Social commerce sales in the US accelerated by 37.9% to $26.77 billion in 2020. This impressive surge shows not only the growing interest of companies to jump on the social commerce bandwagon but, most importantly, consumers’ growing comfort with social as a way to shop. US social commerce buyers surged 25.2% in 2020 to 80.1 million buyers.
The size of social commerce opportunity is often benchmarked against China, with its social commerce market evaluated at 10 times the size of US. However, such a comparison omits the broader context of Chinese social commerce success. With 90% smartphone penetration, Chinese consumers got used to entertaining opportunities of social commerce faster than any other market. Live-streaming connected with shopping boomed during the covid-19 pandemic. Pinduoduo, a social platform connecting groups with merchants, reached its fame and $175bn evaluation by engaging merchants in live-streams and inviting groups of users into exploring bargains and bulk purchases.
The line between social media and shopping has not been defined the same way as in the West. The Chinese consumers leapfrogged to using social media for shopping, bypassing decades of Western fascination with shopping malls and brick-and-mortar shopping experience. This is also why Western consumers’ transition to social shopping might require a different approach, which will give them additional value to consider this new way of shopping.
From the technological standpoint, Facebook and Instagram are modelling social commerce solutions after China’s WeChat. Their focus is to offer end-to-end solution for merchants, from storefront set-up to payment solutions. At the same time, most social commerce conversions come from click-throughs to eCommerce sites, not direct checkout. Latest eMarketer research proved that among US adults who have not made a social commerce purchase, 44.9% said it’s because they prefer to have a direct relationship with the retailer. Others cited trust issues with social media platforms as intermediaries for their transactions. This doesn’t mean the transition to a full-fledged social commerce experience will not happen. It simply requires additional measures to create an experience that will reassure consumers and create a real value, based on their readiness to engage.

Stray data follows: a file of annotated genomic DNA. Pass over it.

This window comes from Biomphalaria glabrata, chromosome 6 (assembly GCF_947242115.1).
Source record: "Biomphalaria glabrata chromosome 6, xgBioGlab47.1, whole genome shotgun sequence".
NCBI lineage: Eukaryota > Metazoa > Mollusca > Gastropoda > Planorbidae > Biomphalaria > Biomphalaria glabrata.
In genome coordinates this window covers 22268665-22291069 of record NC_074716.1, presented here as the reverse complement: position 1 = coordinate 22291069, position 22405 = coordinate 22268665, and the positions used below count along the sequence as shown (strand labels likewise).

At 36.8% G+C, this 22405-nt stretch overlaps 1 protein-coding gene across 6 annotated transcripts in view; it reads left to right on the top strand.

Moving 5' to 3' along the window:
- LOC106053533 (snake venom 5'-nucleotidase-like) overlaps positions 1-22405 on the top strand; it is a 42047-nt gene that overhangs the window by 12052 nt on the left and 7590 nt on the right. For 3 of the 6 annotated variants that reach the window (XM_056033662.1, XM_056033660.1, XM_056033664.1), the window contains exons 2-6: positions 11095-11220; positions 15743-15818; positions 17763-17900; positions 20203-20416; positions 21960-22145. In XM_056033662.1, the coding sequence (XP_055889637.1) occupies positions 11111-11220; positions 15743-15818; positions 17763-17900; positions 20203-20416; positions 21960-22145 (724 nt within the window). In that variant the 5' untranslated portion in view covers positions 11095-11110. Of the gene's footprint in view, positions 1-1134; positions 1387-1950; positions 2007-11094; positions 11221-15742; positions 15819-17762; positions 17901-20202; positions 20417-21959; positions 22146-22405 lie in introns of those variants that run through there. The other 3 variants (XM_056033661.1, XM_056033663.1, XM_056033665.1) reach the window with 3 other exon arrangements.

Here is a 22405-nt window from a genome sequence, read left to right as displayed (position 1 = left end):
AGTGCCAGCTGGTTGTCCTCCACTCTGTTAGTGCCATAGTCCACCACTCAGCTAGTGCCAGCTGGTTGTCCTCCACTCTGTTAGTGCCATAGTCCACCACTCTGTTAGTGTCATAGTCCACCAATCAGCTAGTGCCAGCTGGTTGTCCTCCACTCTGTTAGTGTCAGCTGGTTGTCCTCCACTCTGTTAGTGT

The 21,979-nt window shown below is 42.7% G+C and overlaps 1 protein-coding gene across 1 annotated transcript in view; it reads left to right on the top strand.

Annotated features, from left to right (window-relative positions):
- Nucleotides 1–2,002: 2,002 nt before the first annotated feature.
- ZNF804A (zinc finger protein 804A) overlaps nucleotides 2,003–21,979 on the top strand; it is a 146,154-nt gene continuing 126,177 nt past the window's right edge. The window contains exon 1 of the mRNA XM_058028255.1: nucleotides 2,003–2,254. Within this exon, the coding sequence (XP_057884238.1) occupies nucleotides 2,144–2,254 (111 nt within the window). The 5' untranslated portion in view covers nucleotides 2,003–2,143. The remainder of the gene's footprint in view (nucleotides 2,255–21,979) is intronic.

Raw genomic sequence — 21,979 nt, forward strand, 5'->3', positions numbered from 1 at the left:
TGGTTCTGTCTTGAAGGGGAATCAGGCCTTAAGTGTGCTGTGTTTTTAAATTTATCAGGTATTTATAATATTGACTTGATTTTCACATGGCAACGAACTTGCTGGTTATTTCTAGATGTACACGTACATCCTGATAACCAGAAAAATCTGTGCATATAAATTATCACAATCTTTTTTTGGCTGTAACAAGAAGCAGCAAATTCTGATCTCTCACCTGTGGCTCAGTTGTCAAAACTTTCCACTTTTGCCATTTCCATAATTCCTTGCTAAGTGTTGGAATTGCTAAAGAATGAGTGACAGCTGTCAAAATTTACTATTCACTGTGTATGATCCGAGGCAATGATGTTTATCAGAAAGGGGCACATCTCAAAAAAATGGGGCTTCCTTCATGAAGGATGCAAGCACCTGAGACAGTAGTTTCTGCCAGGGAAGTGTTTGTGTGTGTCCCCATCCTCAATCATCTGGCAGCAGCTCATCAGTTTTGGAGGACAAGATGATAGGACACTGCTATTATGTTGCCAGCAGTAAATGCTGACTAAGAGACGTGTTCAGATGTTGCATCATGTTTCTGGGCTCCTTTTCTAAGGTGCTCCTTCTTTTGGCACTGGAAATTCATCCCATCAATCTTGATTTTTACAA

Although the impressive scale of Facebook puts it at the top of the social shopping platforms in 2020, what is really worth noting is the contextual relevance that smaller platforms offer their consumers. Instagram and Pinterest rank the highest in terms of contextual relevance for social commerce, having gained their incredible popularity thanks to lifestyle content and their focus on users’ need for discovery. Instagram and Pinterest feeds are beautiful and personal. They answer consumers’ needs seamlessly, thanks to their likes and algorithm’s magic. They work well for shopping too - social media are a go-to source of shopping inspiration for almost 90% of Millenials and GenZs.
The fact that social media is driven by visual and personalized experiences is proven also by TikTok’s surge, with its short-form video content. Last year’s partnership with Shopify shows that social commerce might be the next big thing for TikTok. However, if specific needs of TikTok users are not recognized in the process, no partnerships or brands will convince users to actually shop within the app.
Selling products via Facebook, Instagram, Pinterest or TikTok should build on core strengths of these platforms. Brands need to evaluate their strategies within those platforms and check how they can fit end-to-end shopping into consumers’ expectations. Facilitating discovery and delivering shopping convenience are key, but every brand should treat those elements as part of a bigger puzzle aimed to create a trustworthy, consumer-centric and simple shopping journey.
Only with this ensured, consumers might feel invited to shop with just a few taps of the finger, with the same easiness as they browse through their feeds. Indeed, looking and Chinese social commerce success, we can see how impressive the potential of social shopping is. Now let’s check with our consumers how we can use technology to give them entertainment and value that comes with this new, exciting opening for digital shopping.